My Republica, January 21, 2019
KATHMANDU : As an indication of growing coffee culture in the country, coffee consumption is on the rise in recent years. This has also contributed to increased coffee production in the country.
According to National Tea and Coffee Development Board, around 600 tons of coffee is consumed in Nepal every year, of which around 500 tons is domestically produced.
“In recent years, our own production is getting good market with good price. Coffee produced in the country is being consumed within the country,” said Gaurab Luitel, information officer of the board.
"Known coffee chains such as Himalayan Java, Kathmandu Coffee, RedMud Coffee and Red Cherry are the highest consumers of Nepali coffee products," Luitel told Republica.
“With growing demand, we still need to import coffee to meet the market demand,” he said. Around 60 percent of coffee produced in Nepal is being consumed in the country and the rest is exported.
According to the board, 466 tons of coffee was produced in FY 2016/17 and 513 tons in FY2017/18.
Meanwhile, compared to the previous year, export of coffee declined slightly in FY 2017/18. In FY 2016/17, a total of 99 tons of coffee was exported to foreign countries including Japan, Jordan, Korea, Taiwan, the UAE, Cambodia, the US, Puerto Rico, Belgium, Netherlands, Sweden, and the UK. A total of 84 tons of coffee was exported in FY 2017/18.
"Growing coffee culture in Nepal shows that the country has huge potential for coffee farming," Luitel said, "If we could increase our production level, then we will not be far from becoming self-dependent in coffee."
According to a study entitled Analysis of Habitat Suitability of Coffee in Nepal by the board, around 1.1 million hectare of land area in Nepal has some degree of suitability for coffee cultivation, of which 820,364 hectare is moderately suitable, 402,646 hectares suitable, and 61,228 hectares highly suitable for coffee cultivation.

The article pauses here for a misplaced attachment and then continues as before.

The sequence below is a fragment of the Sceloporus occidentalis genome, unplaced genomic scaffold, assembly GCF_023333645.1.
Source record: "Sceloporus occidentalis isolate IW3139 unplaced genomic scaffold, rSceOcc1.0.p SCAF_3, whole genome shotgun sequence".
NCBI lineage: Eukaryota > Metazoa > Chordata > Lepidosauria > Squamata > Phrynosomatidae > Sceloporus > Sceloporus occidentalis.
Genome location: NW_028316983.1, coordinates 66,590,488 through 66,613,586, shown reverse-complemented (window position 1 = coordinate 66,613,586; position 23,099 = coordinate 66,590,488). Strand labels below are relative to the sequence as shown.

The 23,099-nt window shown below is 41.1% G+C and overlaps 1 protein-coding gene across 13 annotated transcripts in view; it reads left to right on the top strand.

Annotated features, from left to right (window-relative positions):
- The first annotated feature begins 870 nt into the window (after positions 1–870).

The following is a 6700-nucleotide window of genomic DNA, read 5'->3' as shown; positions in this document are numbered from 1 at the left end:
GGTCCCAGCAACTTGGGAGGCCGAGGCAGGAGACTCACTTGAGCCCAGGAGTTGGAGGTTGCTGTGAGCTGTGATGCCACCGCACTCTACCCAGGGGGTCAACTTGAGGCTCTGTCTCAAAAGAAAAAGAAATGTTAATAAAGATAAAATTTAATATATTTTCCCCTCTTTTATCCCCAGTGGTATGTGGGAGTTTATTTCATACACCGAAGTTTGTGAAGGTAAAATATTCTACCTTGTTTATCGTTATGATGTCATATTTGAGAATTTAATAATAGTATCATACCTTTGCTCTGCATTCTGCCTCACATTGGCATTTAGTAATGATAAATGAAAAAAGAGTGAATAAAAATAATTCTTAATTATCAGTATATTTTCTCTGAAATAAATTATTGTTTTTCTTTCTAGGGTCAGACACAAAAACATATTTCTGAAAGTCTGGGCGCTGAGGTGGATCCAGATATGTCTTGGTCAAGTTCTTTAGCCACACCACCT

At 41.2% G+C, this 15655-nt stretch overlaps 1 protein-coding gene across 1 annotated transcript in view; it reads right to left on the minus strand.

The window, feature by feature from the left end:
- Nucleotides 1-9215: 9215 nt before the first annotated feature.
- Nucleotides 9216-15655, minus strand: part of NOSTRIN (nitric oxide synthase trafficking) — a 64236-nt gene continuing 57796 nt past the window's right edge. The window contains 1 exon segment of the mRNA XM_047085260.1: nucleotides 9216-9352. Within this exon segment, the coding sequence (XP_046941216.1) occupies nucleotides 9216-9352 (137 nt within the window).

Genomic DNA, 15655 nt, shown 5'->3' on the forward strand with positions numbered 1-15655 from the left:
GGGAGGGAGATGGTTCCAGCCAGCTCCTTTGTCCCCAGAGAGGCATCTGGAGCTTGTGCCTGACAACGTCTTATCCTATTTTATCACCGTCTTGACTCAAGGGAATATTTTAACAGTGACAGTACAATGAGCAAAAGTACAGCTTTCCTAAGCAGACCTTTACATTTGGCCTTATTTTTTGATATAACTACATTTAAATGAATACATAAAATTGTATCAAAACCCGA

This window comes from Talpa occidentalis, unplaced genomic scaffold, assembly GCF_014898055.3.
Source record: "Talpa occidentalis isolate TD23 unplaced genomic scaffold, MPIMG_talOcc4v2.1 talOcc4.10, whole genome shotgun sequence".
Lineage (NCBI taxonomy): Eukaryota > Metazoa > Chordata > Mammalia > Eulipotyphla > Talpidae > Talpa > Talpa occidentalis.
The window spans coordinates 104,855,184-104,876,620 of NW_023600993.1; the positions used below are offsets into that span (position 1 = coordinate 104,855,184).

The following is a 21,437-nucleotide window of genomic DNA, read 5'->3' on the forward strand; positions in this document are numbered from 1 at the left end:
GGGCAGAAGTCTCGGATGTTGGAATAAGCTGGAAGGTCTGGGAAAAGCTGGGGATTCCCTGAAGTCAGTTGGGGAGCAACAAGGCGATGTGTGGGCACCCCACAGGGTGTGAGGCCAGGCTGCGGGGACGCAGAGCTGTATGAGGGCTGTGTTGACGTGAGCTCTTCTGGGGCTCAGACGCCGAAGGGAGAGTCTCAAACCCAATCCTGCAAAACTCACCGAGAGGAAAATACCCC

As stated by the board, more than 27,000 households are involved in coffee farming in 42 districts of the country. Some districts like Gulmi, Palpa, Argakhanchi, Lalitpur, Tanahu, Kavre, Sindhupalchowk, Lamjung, Kaski, Gorkha, Syangja, Parbat, and Baglung are successfully growing and producing coffee beans. With several groups, associations, and cooperatives, coffee farmers have a better position on policy lobbying, technology dissemination, and collective marketing.
Luitel further said that there is an immense need of technical training and knowledge of modern technologies for commercial farming of coffee. "Selection of coffee variety and knowledge of modern farming is needed to grow the production of coffee," he added.
The government had revised the price of raw coffee, and implemented it from November 17 last year. As per the revision, fresh cherry coffee of grade A costs Rs 85 per kilogram, while grade B costs Rs 80. Likewise, parchment coffee of grade A costs Rs 425 per kilogram and grade B costs Rs 410; while dry cherry coffee of grade A costs Rs 140, grade B Rs 100, and grade C Rs 40 per kilogram.